In a small town in Connecticut, people have been hearing rumbling sounds coming from a small hill for centuries.
Moodus, a small town in East Haddam (originally named Machimoodus, which means “Places of Evil Noises” in the Algonquin language), is the backdrop for our eerie mystery.
These noises revolved around Mount Tom, located where the Salmon and Moodus Rivers intersect. The sounds ring off like cannon shots or explosions, and in their most recent appearance, sent emergency responders running to the action. But there was nothing to help, the sounds had come from deep below the earth’s crust.
The Algonquians who originally inhabited Moodus believed the sounds to be the voice of their “awesome and scary” god Hobomok. Some Algonquians lived on Mount Tom and became specialists at interpreting the words of Hobomok. When the Puritans arrived in the 1670s, they were terrified of the sounds and believed that the Native Americans were worshipping the Devil.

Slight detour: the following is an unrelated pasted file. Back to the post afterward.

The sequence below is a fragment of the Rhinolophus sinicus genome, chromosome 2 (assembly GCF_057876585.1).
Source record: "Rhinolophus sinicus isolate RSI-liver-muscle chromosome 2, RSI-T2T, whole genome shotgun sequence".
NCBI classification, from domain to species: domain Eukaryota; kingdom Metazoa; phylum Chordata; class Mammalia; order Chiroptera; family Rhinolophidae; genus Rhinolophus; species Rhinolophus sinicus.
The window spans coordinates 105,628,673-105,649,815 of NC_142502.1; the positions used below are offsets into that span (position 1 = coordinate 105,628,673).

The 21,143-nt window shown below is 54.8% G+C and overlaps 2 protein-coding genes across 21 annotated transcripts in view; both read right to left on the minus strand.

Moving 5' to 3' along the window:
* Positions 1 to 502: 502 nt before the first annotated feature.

A Boston Globe Article from 1891 describes the Moodus Noises:
“The noises begin with a seemingly far away low rumbling note that speedily swells in volume and intensity, and culminates in a vast rolling sound, like the muttering of distant thunder, and the ground trembles as if with the throe of an earthquake.”
Another article from 1940 provides a similar account:
“You can always distinguish these noises from blasting; the concussion is so much greater”.
The last report of the Moodus Noises was 2011, so keep your ears peeled.